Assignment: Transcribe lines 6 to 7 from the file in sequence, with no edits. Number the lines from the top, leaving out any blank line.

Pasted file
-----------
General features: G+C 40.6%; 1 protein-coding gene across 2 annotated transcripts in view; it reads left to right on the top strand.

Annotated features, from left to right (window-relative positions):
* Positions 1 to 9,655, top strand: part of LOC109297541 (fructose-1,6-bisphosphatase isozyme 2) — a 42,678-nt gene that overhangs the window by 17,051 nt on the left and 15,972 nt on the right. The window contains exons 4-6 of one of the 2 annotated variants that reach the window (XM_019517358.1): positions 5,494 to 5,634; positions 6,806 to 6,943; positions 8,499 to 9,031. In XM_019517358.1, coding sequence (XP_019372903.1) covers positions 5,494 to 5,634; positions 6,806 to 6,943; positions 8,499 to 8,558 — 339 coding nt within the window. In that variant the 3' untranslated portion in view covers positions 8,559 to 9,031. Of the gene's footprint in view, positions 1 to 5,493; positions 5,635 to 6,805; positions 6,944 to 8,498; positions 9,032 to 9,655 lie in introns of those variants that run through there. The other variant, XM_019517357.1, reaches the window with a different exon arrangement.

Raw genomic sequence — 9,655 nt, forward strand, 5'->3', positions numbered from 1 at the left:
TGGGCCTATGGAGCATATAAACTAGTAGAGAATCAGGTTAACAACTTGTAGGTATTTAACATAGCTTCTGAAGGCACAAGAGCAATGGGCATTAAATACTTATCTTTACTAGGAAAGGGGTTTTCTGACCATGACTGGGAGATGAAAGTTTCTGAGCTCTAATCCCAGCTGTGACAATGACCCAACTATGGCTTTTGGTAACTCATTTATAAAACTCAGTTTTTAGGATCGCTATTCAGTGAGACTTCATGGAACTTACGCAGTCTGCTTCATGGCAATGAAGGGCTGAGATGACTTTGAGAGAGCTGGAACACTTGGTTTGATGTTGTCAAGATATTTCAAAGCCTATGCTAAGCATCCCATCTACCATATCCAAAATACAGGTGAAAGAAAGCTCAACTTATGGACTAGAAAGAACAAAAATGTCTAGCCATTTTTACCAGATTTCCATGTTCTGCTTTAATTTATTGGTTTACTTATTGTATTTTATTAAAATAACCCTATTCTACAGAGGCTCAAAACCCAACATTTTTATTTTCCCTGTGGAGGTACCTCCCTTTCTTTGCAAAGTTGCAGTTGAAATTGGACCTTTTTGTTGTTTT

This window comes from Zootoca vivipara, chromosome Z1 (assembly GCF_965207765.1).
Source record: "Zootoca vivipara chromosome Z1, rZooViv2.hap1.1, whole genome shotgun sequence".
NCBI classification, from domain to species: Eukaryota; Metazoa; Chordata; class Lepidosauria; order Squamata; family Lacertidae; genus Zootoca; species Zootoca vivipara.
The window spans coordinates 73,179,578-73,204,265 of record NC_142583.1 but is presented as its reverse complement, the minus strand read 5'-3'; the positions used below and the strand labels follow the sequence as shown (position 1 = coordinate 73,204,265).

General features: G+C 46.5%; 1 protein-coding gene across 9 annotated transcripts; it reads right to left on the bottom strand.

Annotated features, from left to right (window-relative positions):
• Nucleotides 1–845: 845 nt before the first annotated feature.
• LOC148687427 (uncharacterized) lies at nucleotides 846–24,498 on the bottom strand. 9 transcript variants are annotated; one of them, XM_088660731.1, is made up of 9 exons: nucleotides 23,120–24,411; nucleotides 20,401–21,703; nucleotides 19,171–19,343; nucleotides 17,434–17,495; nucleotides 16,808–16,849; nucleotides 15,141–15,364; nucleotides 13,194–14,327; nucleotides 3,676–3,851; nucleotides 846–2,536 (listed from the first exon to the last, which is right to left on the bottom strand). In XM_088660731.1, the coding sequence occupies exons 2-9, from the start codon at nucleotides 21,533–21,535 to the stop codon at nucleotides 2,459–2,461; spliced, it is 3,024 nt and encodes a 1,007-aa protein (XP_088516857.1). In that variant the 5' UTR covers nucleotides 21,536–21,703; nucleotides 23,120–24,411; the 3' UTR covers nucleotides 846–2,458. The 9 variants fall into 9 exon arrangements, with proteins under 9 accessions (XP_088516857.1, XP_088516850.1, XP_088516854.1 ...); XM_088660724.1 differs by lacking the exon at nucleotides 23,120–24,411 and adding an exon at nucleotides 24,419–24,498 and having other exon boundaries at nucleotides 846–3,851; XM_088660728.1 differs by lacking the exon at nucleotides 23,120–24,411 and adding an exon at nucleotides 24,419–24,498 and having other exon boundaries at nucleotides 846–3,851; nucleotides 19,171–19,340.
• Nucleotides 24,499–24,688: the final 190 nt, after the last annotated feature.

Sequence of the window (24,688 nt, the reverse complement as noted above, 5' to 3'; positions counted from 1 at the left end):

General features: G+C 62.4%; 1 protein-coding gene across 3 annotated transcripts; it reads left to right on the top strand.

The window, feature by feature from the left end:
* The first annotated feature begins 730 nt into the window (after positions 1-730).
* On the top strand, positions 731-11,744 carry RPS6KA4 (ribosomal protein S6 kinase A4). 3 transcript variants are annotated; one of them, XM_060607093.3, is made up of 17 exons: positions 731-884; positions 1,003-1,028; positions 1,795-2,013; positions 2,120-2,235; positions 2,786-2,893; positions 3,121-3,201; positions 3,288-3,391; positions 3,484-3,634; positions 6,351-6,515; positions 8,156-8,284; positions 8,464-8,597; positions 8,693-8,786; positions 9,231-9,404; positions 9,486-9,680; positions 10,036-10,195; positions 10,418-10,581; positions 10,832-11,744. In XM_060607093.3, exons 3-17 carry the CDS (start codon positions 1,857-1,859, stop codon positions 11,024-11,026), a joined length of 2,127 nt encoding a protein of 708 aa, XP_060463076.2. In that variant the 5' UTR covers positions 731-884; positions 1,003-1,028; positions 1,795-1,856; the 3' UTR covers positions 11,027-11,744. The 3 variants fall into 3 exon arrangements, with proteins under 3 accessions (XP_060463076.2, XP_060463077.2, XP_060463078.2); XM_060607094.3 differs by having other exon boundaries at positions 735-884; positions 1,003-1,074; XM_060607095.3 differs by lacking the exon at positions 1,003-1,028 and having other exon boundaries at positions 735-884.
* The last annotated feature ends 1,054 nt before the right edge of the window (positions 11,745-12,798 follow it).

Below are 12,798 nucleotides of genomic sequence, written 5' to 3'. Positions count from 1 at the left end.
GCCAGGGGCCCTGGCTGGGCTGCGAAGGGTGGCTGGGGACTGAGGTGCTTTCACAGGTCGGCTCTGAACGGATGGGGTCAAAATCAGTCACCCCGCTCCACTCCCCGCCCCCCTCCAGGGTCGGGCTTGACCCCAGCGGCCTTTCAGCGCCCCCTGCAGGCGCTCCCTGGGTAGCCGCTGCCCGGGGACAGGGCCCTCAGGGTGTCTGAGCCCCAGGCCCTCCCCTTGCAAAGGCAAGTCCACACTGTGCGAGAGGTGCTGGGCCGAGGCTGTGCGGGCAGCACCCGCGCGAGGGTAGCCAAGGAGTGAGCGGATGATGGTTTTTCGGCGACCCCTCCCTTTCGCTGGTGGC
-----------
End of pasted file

This window comes from Zootoca vivipara, chromosome Z1 (assembly GCF_965207765.1).
Source record: "Zootoca vivipara chromosome Z1, rZooViv2.hap1.1, whole genome shotgun sequence".